Why Pastors Need A Covenant Discipleship Group

By Steve Manskar

wesleyan-leadership-doing-justiceWhy should pastors participate in a Covenant Discipleship group with members of the congregation they are appointed to serve? I can think of at least two reasons:

1. Pastors are disciples too.

Pastoral leadership is filled with demands and expectations that often crowd out time for practices that nurture holiness of heart and life. When I ask a pastor about his or her prayer life I too often hear them say "I don't have time to pray." They tell me that planning and leading worship is a job that prevents them from worshiping God with the congregation on Sunday morning. Scripture reading is limited to sermon preparation. Their time is consumed by the demands and expectations of the congregation: committee meetings, sermon preparation, visiting members who are home-bound, in nursing homes, and in hospital.

Experience tells me that pastors are frequently under pressure to meet the demands of church members and conference leadership. Their time is focused on serving the church, district, and conference. The demands of pastoral ministry frequently do not include intentional time for attending to the pastor’s discipleship. I recall a meeting with the Pastor-Parish Relations Committee of a congregation I once served. The committee was preparing for my departure. The purpose of the meeting was to prepare a profile for a pastor who would be a good fit for the congregation. I lead them in a brainstorming session in which we wrote on newsprint the characteristics and skills the members of the committee felt were most needed: Biblical preacher, good singer and worship leader, good with youth and children, likes to visit members who are home-bound and in nursing homes, good teacher, married with children, etc. After they had completed their list I noticed there was no mention of prayer. I asked the committee if they wanted a pastor who was a person who prayed regularly. After an uncomfortable silence, the chairman said, “Yeah. That’d be good. As long as he did it on his own time.”

I suspect this is a typical congregation. Prayer and spiritual disciplines are not regarded as essential to faithful pastoral ministry. Members have been trained to expect their pastors to cater to their personal needs and expectations. Spiritual disciplines and discipleship are seen as a worthy hobby but not integral to pastoral leadership. While many conferences are recognizing that pastors need time and space to attend to their discipleship, the culture of the congregation typically does not.

One way to address this need is for pastors to be in a Covenant Discipleship group with laity from the congregation(s) they are appointed to serve. The weekly process of mutual accountability and support for the practice of discipleship shaped by the General Rule of Discipleship provides the structure pastors need to be intentional about attending to their own relationship with God. It also helps the members of the congregation to see that their pastor is a disciple of Jesus Christ just like them. He or she does not have all the answers. And they need the help and support of fellow Christians to grow in holiness of heart and life, just like everyone else.

When pastors participate in a CD group with laity the congregation sees that discipleship is relational. Theological training and ordination do not exempt anyone from their need for fellow Christians to help them live as faithful witnesses to Jesus Christ in the world. While lay women and men in the pastor’s group help him or her grow in holiness of heart and life, other church members may be encouraged to be more intentional about their discipleship. If their pastor is intentional about his or her discipleship, perhaps others in the congregation will imitate them.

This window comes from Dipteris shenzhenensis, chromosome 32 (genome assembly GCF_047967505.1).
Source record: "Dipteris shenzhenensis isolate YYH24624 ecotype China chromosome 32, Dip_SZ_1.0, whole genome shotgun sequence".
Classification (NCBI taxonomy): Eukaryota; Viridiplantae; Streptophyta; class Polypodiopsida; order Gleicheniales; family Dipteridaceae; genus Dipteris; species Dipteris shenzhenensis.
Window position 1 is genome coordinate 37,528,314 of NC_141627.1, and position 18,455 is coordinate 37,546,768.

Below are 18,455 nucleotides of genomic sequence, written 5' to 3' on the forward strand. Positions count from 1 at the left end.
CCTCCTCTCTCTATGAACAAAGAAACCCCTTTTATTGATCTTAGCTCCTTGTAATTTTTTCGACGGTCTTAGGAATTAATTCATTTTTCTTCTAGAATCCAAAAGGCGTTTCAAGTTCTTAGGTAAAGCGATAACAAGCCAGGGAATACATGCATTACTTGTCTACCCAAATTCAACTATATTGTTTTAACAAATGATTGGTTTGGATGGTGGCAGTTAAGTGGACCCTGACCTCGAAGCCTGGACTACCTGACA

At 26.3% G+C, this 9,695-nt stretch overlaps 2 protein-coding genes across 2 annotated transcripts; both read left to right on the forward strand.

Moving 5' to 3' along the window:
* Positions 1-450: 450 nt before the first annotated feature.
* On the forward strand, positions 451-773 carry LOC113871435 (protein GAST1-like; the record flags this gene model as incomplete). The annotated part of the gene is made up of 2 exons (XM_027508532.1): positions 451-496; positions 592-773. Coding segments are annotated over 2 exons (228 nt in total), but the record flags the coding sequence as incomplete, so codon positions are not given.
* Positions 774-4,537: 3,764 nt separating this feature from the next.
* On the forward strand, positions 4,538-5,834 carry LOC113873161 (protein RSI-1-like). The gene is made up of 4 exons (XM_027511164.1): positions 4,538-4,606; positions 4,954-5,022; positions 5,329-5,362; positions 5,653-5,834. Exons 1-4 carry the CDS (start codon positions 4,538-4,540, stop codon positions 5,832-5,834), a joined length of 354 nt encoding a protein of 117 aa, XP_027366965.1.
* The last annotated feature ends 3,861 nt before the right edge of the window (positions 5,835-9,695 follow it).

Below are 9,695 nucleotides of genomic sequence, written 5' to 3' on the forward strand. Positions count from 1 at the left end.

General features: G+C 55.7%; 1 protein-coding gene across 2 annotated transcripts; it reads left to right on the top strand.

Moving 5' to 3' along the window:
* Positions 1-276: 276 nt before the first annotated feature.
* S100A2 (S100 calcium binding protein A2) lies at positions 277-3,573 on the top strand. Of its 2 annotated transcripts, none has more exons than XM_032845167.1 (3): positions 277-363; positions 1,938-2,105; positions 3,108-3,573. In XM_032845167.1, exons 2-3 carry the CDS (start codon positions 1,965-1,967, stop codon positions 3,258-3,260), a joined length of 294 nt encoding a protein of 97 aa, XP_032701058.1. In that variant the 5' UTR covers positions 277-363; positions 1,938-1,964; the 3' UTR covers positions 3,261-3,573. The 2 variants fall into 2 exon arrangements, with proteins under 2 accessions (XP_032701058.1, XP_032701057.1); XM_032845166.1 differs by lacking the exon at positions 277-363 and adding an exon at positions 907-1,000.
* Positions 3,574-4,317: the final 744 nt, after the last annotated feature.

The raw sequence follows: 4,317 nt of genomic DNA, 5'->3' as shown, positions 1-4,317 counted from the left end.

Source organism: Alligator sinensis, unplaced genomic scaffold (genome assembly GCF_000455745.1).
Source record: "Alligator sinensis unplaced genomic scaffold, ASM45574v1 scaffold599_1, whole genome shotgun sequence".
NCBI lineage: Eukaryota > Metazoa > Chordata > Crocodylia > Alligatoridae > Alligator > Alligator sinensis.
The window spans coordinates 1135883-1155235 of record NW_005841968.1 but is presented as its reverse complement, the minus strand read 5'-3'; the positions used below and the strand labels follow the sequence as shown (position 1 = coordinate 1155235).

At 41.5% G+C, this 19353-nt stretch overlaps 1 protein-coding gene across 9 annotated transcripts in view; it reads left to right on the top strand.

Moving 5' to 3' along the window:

wesleyan-leadership-method-of-methodism2. Pastors learn about discipleship from disciples.

Most pastors live in a church bubble. Most of the people they encounter on any given day are church members, other clergy, or conference staff. Most meetings they attend are with other church people, whether of their own or another denomination. The typical pastor’s days are consumed by the church and church related people. Therefore, their experience of discipleship is limited by their vocation.

Pastors need to be in Covenant Discipleship groups with laity because the men and women in the group will teach them about discipleship. Christians live and work in the “trenches” in ways most clergy can only imagine. Lay women and men encounter people, situations, and choices most clergy never will. The truth of discipleship comes into sharper focus for the pastor when he or she listen to the stories lay men and women tell week after week as they account for how they strive to be faithful to Christ in the workplace, on the street, or in the fields, guided by the group’s covenant.

When pastors participate in Covenant Discipleship groups they receive the support and accountability they need to grow in holiness of heart and life. They also learn about discipleship as they listen to their fellow group members share stories of how they witness to Jesus Christ in the office, factory, shop, school, and on the streets and in the fields. When the congregation knows their pastor is working on his or her discipleship every week in a group of fellow Christians, they learn that he or she is a follower of Jesus Christ just like they are. If their pastor acknowledges he or she needs the help of other Christians to grow in holiness of heart and life, then they too can do the same. Striving towards holiness of heart and life makes its way into the culture of the congregation’s life and work.